At the fitness center the other day I was working out on a machine next to an elderly gentleman with a cane who I often see when I go there. Another guy walked by and asked him if he’d been to the boats recently. He said no, he’s had to hold off. The acquaintance said he thought he’d been doing very well, then asked how much he was out. The elderly man said he had been doing well, but now he was down five thousand dollars. I realized that “the boats” referred to the gambling casinos anchored on the Ohio River across the state line in Indiana. I felt sorry. Perhaps he could afford it, but $5000 struck me as a lot of money to throw away.
This was of immediate interest because Ohio voters will decide on November 3 whether or not to authorize casino gambling in the state. Casinos have been rejected by voters four times previously, but the severe state financial problems and the promise of job creation have generated increased support. Among others, the AFL-CIO, the NAACP, and the Fraternal Order of the Police have endorsed the casino proposal. Here are some of the facts.
The proposed constitutional amendment calls for authorizing four casinos in Cincinnati, Cleveland, Columbus, and Toledo with tax revenues to be distributed to 88 Ohio countries and host cities. The casino proposal is backed by Dan Gilbert, the owner of the Cleveland Cavaliers basketball team, and the owners of a Pennsylvania-based gaming company, Penn National Gaming. Gilbert and Penn National have spent $32 million on advertising to sway voters. It’s estimated that these owners would take in $1.2 billion a year in gross profits. The state of Ohio would receive $600 million in tax revenues.
Nineteen percent of Ohio adults visited an out-of-state casino at least once in a recent year. Researchers estimate that there are currently approximately 252,000 problem and pathological gamblers in Ohio (2.98% of the adult population). Projections made in connection with a previous Ohio casino ballot initiative predicted an increase of 109,000 additional adults with serious gambling addictions if casinos are opened in the state.
Problem gambling is not randomly distributed. Men (3.7%) are about twice as likely to be problem or pathological gamblers than women (1.9%). Rates are significantly higher for African Americans (5.9%) than for whites (2.4%). A major national study found that gambling addictions were highest among the poorest twenty percent of the population (5.3%) and lowest among the wealthiest twenty percent (1.8%). These data, of course, suggest that if the state uses gambling profits to increase tax revenues, they will be drawing that money disproportionately from poor people and minorities.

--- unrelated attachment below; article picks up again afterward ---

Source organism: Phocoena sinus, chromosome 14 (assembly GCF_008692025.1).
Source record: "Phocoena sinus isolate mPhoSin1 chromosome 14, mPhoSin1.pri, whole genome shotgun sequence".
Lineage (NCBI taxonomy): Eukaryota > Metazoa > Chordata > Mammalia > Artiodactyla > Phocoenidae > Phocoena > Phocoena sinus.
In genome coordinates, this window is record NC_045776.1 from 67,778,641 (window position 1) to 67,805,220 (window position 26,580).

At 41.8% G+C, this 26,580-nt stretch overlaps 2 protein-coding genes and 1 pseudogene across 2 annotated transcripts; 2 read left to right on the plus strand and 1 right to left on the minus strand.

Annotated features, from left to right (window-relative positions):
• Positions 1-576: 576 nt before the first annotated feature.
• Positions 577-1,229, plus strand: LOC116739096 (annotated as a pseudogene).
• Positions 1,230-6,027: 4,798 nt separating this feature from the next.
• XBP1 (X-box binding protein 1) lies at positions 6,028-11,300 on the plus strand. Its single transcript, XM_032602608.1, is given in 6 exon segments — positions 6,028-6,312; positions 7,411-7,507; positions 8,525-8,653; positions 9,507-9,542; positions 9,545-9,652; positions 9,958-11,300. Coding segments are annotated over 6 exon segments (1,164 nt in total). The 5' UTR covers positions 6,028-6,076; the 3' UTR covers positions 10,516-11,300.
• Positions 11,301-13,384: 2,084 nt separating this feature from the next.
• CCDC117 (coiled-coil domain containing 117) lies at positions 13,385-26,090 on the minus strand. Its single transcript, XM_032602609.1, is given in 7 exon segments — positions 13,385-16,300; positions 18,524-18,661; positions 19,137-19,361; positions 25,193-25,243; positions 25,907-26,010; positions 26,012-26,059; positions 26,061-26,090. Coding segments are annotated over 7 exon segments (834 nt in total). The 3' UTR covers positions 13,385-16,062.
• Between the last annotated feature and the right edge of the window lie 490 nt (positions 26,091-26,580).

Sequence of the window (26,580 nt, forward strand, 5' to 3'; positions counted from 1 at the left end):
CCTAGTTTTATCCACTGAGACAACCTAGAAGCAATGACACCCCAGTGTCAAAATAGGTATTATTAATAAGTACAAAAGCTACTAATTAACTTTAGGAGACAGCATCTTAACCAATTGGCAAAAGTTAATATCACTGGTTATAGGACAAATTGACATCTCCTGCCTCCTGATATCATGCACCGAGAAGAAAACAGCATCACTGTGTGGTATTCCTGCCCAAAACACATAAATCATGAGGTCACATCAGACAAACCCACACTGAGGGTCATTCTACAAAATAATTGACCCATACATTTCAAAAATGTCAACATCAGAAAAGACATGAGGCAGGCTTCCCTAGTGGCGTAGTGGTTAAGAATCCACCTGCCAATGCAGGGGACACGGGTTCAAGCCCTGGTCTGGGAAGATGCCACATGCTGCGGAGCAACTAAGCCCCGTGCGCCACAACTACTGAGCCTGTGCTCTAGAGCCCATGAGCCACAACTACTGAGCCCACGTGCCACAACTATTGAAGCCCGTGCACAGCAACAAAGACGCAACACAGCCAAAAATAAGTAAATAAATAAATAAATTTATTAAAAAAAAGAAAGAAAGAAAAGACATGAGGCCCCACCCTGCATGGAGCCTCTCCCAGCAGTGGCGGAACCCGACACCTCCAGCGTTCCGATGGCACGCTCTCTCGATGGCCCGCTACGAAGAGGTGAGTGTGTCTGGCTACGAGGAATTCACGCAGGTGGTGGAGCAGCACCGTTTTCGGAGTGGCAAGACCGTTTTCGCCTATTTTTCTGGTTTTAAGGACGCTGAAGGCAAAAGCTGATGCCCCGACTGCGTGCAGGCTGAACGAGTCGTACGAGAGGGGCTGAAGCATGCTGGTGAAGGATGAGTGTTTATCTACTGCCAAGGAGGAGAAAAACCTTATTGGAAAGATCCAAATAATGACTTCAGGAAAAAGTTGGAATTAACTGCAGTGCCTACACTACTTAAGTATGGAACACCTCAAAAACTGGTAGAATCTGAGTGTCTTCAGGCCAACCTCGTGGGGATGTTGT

Gambling is associated with high social and personal costs. Compared to non-gamblers and non-problem gamblers, people with gambling addictions have higher unemployment rates, have higher debt levels, are more likely to file for personal bankruptcy protection, are more likely to have committed crimes and served time in prison, have higher suicide rates and divorce rates, higher alcoholism, higher marijuana and cocaine use, and are more subject to a wide variety of stress-related health problems (.g., ulcers, migraines, allergies, respiratory problems, nausea, clinical depression). Based on data from four recent studies, between 30% and 41% of addicted gamblers steal money or property to finance their gambling
The state of Ohio currently provides 1.6 cents yearly per problem gambler for counseling and treatment of gambling addictions. Experts recommend a 5000% increase in state mental health funding if casinos are established in Ohio.
So that’s not a very pretty picture. Curiously though, little of the above information appears in mainstream media discussions of the casino issue. Instead critics of the casino proposal focus on the state tax revenue being too low (33%), churches losing income from their own gambling ventures, hidden costs of casinos (e.g., upgrading roads and bridges), bars and restaurants losing money to casinos, and the fact that obtained tax revenues would only constitute a tiny proportion of the state budget anyway (less than 3%). A statewide poll last week found that 57% of voters favored the casino proposal, and 39% were opposed. The polls haven’t always been good predictors in the past though, so it will be interesting to see. Whatever else, I feel certain that a casino in downtown Cincinnati is not in the interest of the elderly guy at the fitness center.